I appear in yearbook photos
and classroom photos
(a preschool one on wooden chairs,
and I’m not the only one showing
my underpants — dresses were short
in the ’70s, and I was 3 years old
or 4, because this was Nashville
and we moved to Seattle when I was 4)
but anyway, I appear in photos
of groups of children
starting in Nashville (or should I
call my homes by their actual names? —
suburban towns, not cities, but
the city names help with
OK, in Brentwood, Tennessee,
and then Kirkland, Washington,
Thief River Falls, Minnesota,
Englewood or Clayton or Dayton, Ohio
(this one is a puzzle because where
were my schools, and what was the nearest
suburban town, but then should I echolocate
to where we lived, which was just within
city limits — Dayton?), and then
Worthington, Ohio (oh, Worthington!,
went our alma mater, sing we now),
I appear, and these are the places
where I was with other children, daily,
available to be photographed,
though a whole other small, semiprivate life
occurred before then — Columbus, Ohio,
before Brentwood, Tennessee, and before that,
Redmond, Washington, though I was born in
Bellevue, Washington, at Overlake Hospital,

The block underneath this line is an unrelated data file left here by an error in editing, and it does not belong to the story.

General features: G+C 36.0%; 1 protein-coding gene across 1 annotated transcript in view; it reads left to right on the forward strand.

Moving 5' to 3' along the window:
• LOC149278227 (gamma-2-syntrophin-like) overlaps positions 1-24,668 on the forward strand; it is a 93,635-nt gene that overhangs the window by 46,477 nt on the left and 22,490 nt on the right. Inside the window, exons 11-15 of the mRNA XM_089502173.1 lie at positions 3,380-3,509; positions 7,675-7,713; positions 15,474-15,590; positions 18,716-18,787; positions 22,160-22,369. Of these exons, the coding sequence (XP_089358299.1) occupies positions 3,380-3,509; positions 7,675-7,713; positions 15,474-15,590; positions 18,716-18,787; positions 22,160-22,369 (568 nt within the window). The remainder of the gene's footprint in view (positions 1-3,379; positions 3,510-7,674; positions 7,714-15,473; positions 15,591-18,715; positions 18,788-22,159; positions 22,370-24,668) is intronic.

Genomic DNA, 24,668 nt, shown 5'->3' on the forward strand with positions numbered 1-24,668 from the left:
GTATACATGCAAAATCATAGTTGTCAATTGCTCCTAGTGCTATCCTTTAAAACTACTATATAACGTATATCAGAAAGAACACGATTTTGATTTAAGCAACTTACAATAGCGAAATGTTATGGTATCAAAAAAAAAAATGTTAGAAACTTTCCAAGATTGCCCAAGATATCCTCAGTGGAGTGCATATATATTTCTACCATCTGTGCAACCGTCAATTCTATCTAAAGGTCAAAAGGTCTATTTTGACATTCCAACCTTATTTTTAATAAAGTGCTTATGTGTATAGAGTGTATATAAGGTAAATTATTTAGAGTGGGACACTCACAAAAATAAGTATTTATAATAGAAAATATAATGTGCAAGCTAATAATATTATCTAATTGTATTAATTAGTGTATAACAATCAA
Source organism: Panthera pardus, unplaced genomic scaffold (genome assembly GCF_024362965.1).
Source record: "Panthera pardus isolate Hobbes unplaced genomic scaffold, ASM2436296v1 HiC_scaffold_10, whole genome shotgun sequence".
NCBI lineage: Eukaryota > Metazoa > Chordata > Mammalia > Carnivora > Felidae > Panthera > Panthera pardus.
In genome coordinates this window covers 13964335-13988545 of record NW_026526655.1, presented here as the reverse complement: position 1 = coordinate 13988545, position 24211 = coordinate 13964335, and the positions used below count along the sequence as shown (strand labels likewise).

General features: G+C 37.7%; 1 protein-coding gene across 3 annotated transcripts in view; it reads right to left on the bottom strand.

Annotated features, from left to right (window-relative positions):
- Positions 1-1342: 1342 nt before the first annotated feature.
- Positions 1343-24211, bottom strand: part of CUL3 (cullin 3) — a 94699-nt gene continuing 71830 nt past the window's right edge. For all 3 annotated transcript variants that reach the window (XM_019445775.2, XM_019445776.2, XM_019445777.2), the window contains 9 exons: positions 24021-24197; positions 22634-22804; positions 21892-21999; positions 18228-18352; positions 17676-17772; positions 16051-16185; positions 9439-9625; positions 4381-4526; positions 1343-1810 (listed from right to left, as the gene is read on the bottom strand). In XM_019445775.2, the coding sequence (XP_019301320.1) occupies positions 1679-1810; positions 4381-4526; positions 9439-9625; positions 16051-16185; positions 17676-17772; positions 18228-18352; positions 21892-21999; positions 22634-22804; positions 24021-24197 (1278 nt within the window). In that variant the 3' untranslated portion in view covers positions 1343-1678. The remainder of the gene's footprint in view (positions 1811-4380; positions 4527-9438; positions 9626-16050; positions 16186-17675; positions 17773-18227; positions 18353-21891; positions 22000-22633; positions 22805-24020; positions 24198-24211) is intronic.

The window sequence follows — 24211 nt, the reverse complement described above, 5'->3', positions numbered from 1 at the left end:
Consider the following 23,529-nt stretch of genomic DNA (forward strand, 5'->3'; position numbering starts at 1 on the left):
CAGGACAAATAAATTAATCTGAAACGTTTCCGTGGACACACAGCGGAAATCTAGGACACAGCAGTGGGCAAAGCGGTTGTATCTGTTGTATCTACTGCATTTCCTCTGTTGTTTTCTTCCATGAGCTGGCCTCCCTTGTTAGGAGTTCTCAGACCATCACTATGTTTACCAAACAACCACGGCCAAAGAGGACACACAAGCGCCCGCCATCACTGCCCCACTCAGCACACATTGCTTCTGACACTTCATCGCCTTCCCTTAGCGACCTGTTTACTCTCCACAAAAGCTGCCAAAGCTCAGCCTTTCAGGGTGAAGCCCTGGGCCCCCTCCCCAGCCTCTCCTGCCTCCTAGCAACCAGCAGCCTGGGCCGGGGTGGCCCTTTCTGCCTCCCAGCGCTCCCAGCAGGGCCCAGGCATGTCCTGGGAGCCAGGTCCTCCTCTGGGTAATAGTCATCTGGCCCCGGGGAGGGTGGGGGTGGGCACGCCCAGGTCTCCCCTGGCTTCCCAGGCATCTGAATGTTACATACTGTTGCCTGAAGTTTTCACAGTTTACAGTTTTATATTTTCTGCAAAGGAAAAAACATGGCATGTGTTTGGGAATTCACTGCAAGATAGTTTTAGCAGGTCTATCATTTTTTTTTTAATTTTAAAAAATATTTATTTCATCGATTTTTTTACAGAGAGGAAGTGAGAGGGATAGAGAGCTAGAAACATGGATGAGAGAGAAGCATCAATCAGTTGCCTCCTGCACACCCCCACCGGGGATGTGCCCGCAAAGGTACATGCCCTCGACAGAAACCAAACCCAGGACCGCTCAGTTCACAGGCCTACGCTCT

which my husband and I drove past
a few years ago, on one of those trips
we take because I must loop back
every so often, over and over.
sounds like a good place
to start from, begin leaving
frost on other people’s windowpanes,
mysteries in other people’s photo albums
and I know that it snowed
on the morning when I was born,
in the place I am not from.
Today, Imaginary Garden with Real Toads had an optional prompt (I mean, all of this is optional, but this was more so), to write a poem inspired by Alice Merton’s “No Roots.”
7 thoughts on “I Appear in Photos of Groups of Children”
This was intriguing to read, imagining all those school photos in so many different places. Loved the conversational tone.
I can so much imagine no roots growing up like that… I have lived in two towns most of my life… and there is comfort in not moving….
I that feeling of morecognize ving, moving, moving. So well done and I love your language 🙂
That’s a bit of a mess up, I wanted to say “I recognize the feeling of moving, etc etc
This is so totally brilliant in its stream-of-consciousness.
Those last three lines were especially fine.
The last three lines took my breath awsy. I have moved around a lot as an adult by choice. But it is good to be stalled in one place for a long while.